As IMF and EU personnel sit down to talk with Irish Government officials today, Ireland’s Minister for Enterprise and Innovation said the 12.5pc corporate tax rate, which is critical to securing inward investment, is not up for negotiation.
Minister for Enterprise, Trade and Innovation Batt O’Keeffe TD reiterated the Government’s commitment to Ireland’s 12.5pc corporation tax rate.
“Our 12.5pc corporation tax rate is a vital draw for foreign direct investment (FDI) and it remains a key component of our industrial policy.
“It is an aspect of taxation on which the Government is not for turning and it is vital that we keeping hammering that message home to the international investor community," said O’Keeffe.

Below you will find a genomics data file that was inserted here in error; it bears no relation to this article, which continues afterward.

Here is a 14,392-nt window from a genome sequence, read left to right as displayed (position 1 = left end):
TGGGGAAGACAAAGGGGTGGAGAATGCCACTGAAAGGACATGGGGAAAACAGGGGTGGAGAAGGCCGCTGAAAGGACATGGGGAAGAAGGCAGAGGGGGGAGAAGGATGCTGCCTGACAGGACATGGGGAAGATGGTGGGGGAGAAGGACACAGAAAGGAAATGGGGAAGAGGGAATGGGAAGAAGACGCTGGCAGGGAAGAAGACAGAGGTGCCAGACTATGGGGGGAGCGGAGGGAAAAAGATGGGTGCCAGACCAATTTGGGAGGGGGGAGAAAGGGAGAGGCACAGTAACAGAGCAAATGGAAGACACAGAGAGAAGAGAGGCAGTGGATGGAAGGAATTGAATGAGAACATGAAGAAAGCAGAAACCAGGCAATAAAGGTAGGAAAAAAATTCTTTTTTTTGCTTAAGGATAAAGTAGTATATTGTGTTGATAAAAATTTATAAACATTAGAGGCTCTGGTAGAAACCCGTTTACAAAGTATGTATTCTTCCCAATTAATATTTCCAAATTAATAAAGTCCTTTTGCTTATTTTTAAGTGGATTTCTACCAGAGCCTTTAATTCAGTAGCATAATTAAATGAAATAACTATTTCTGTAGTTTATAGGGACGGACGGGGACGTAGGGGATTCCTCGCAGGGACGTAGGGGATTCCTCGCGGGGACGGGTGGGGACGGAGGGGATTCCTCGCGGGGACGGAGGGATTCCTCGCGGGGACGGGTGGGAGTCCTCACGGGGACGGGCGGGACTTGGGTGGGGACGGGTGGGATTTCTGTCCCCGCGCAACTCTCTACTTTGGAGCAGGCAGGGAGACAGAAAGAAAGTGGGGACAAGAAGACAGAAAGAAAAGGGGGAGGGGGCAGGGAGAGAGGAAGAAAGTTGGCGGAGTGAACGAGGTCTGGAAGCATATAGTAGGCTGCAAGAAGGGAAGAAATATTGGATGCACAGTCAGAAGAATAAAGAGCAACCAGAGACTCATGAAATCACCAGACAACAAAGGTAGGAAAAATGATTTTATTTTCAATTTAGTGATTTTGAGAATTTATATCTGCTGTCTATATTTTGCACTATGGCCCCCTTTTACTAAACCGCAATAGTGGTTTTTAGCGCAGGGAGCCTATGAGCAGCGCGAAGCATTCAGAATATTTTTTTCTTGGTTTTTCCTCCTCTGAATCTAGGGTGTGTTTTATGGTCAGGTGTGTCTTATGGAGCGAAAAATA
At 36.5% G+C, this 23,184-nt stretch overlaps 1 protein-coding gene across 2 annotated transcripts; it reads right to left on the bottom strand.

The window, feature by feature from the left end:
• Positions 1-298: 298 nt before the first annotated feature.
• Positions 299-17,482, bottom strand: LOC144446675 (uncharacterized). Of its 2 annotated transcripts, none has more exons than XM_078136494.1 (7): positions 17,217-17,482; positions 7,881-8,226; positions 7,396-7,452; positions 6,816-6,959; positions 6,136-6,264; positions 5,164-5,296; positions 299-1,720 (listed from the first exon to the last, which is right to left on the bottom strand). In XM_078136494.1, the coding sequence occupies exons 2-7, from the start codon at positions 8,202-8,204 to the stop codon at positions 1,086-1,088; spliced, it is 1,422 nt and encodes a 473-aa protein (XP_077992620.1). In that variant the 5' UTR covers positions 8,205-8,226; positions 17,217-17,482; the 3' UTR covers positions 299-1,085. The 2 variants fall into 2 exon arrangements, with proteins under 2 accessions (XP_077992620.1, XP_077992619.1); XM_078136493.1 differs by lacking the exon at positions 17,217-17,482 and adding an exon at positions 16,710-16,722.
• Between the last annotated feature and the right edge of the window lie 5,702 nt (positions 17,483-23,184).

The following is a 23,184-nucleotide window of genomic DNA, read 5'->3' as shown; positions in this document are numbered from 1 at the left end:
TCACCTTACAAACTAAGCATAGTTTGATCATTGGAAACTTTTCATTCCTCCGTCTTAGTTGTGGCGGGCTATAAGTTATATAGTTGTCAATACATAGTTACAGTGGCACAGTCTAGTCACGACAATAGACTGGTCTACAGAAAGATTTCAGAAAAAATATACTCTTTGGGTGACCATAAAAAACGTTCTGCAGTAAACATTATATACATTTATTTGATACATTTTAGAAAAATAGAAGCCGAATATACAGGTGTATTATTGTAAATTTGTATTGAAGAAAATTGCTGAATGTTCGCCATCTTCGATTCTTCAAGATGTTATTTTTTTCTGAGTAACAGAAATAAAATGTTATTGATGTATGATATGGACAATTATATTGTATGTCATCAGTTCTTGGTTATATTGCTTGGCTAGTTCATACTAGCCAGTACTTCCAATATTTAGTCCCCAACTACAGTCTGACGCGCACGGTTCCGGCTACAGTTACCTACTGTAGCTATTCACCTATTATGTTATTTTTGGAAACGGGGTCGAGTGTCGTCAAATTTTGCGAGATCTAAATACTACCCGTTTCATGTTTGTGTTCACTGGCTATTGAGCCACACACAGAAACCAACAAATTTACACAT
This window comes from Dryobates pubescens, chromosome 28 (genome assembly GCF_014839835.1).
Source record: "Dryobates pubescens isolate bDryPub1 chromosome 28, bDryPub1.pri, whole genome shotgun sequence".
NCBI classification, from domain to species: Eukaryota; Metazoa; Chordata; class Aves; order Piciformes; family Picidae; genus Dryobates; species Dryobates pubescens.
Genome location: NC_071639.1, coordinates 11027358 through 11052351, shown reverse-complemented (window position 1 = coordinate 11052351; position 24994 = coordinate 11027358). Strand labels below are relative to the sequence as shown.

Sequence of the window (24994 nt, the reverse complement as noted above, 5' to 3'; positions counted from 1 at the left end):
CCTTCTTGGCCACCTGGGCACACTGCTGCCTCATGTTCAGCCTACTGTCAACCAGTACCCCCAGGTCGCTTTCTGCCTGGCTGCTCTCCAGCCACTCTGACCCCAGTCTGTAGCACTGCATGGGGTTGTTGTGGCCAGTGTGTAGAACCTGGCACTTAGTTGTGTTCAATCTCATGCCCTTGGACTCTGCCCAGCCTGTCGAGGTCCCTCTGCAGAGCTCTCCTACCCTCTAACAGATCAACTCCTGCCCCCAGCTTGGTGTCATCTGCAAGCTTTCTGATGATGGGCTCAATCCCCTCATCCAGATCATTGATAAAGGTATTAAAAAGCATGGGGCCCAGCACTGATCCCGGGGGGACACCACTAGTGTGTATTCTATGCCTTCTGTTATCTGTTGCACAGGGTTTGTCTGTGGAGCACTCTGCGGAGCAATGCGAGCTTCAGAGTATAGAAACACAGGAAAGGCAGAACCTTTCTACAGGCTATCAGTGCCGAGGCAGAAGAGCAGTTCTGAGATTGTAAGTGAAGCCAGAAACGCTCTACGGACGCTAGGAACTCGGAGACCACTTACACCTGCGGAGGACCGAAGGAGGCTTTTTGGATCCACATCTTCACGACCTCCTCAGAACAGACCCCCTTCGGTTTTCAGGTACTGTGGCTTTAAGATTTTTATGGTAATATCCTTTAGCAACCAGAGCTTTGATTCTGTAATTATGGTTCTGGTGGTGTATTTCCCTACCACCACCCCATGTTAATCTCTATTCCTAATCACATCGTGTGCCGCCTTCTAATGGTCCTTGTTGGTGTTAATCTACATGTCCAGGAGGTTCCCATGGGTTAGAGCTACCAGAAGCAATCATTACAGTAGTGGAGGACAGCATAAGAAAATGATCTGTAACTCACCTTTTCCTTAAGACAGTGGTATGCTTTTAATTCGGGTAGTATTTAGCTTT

O’Keeffe said FDI generates more jobs per head of population in Ireland than in any other country and foreign firms support some 240,000 Irish jobs.
"They account for 50pc of corporation tax, 70pc of national exports and a €19bn spend in the economy, including €7bn in payroll.
"Internationally, FDI was down 30pc last year but in Ireland it fell by just 4pc.
"Our enterprise economy is growing.
"Our economic recovery will be driven by sustainable economic export-led growth," said O’Keeffe.
The US here represents 8pc of all US investment in the EU and 4.6pc worldwide. In 2008, US firms paid more than €2.5bn to the Irish exchequer in corporate tax (40pc of total corporate tax take in 2008) and contributed a further €13bn in expenditure to the Irish economy in terms of payrolls, goods and services employed in their operations.